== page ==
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The Gates of Death
The Venerable Bede, Priest and Confessor
Translated by M.F. Toale, D.D.
(PL 92, In Lucae Evangelium Expositio, Lib. II, 7, col. 417.)
And there went with him his disciples and a great multitude. And when he came nigh to the gate of the city, behold, a dead man was carried out, the only son of his mother.
This dead man, carried forth from the gates of the city, in the sight of many, is a figure of man struck senseless by the fatal wound of his sins. No longer concealing this death of the soul within the chamber of his heart, he brings it forth by the evidence of word and deed to the knowledge of all men; as though bearing it through the gates of his city. And rightly is he spoken of as the only son of his mother: for though assembled together from many persons one is the perfect, immaculate virgin, Mother Church, and each one of the faithful rightly professes himself a son of the Church.  For whoever is called, and initiated in the faith, he is a son. When she teaches others, she is a mother. Was he not moved with a motherís love towards her little ones, who said: My little children, of whom I am in labour again, until Christ be formed in you (Gal. iv. 19)?

The gate of the city through which the dead man was carried out is, I think, any one of the bodily senses. For he who sows discord among brethren (Prov. vi. 19), and he who has spoken iniquity on high (Ps. lxxii. 8), is carried out from the gate of his mouth. And he who looks on a woman, to lust after her (Mt. v. 28) bears the tokens of his death through the gate of his eyes. He who listens to evil tales, to licentious songs, to calumny or detraction, freely opens his ears and makes them the gate of death of his soul. And whoever will not guard his other senses, leaves open a way for death to enter.
Lord Jesus, I beseech Thee, make all the gates of my city, gates of justice, that going in to them, I may give praise to Thy name (Ps. cxvii. 19), and praise to Thy majesty; that visiting it often with Thy heavenly ministers, Thou may meet no evil odour of a dead body carried forth, but that salvation shall possess its walls, and praise its gates (Is. lx. 18).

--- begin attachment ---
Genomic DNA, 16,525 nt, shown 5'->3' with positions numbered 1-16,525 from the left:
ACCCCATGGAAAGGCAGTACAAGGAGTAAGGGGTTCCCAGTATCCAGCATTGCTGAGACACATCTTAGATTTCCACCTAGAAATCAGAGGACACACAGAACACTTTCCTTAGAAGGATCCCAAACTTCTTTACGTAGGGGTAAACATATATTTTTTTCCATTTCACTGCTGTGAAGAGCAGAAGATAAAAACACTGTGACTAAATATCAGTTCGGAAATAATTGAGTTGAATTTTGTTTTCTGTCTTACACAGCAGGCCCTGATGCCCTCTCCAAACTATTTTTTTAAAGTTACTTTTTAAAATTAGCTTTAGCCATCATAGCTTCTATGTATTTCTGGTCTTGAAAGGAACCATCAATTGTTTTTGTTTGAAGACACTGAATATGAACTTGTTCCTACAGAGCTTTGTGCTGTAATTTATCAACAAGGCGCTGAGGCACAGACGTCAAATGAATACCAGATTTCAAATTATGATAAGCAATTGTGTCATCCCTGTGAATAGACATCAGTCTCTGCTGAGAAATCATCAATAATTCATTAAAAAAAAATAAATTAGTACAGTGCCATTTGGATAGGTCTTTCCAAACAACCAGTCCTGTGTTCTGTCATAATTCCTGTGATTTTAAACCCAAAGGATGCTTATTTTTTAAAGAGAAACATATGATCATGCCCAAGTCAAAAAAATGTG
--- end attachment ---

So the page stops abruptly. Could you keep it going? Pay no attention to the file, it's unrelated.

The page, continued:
And she was a widow; and a great multitude of the city was with her.
Every soul which remembers that it has been redeemed by the death of her Lord and Spouse confesses that the Church is a widow. By the divine will a great multitude went with Jesus, and a great multitude was with her, so that at the appearance of this wonder there might be many witnesses; many who would glorify God.

Whom when the Lord had seen, being moved with mercy towards her, he said to her: Weep not.
Do not, He says, weep for him as dead whom in a moment you will see rise again living. Here, mystically, the teaching of Novatian is confuted, who in pride gloried in his own freedom from sin, and sought to make empty the purification from sin of the humbly repentant; denying that the Church, our true Mother, weeping over the spiritual death of the children born to her, should be consoled by the hope that life would again be restored to them.  And fittingly does the Evangelist remind us, that the Lord was first moved with mercy towards the mother, so that He raises her son to life; that in the one case, He might give us an example of compassion to imitate; in the other, build up our faith in His wondrous power.

And he came near and touched the bier. And they that carried it stood still.
The bier on which the dead man was carried signifies the evilly unconcerned conscience of the hopeless sinner. They who bear him to the grave, are the unclean desires which drag a man down to destruction, or the poisonous allurements of flattering associates, who add to his sins, while they enjoy his favours: despising those who sin, they bury them as under a mound of earth. Of these was it said in another place: Let the dead bury their dead (Mt. viii. 22): for the dead do indeed bury their dead, when sinners caress others like themselves with evil favours, overwhelming them by the weight of evil flattery, so that they cannot hope to rise again.

And they that carried it stood still, when the Lord touched the bier; as the conscience, when touched by the fear of heavenly judgement, keeping back the pressing throng of carnal delights, and the multitude that wickedly praise it, returns to itself, and answers in haste the Voice of the Saviour calling it back to life. So fittingly there follows: And he said: Young man, I say to thee, arise. And he that was dead sat up and began to speak. And he gave him to his mother. He sits up who was dead, when the sinner returns to life through compunction of soul. He begins to speak, who shows signs of returning life to all who had encouraged him to sin. He is given back to his mother who, by the decision of the bishop, is returned to the communion of the Church.

And there came a fear upon them all; and they glorified God, saying: A great prophet is risen up among us. The more hopeless the death of a soul recalled to life, the more souls are reformed by its example. Consider the prophet David. Think of Peter the Apostle. The more exalted they were, the greater their fall. And the greater their fall, the greater their joy and gratitude for the mercy that raised them again. And the more loving the Lordís mercy appears in them, the more secure the hope of salvation for all who repent; so that rightly do all present declare, that God hath visited his people. He has visited them not once only, through the Incarnation of His Word; He visits them at all times, by sending His Word into our hearts, to awaken us to life in Christ Jesus our Lord. Amen.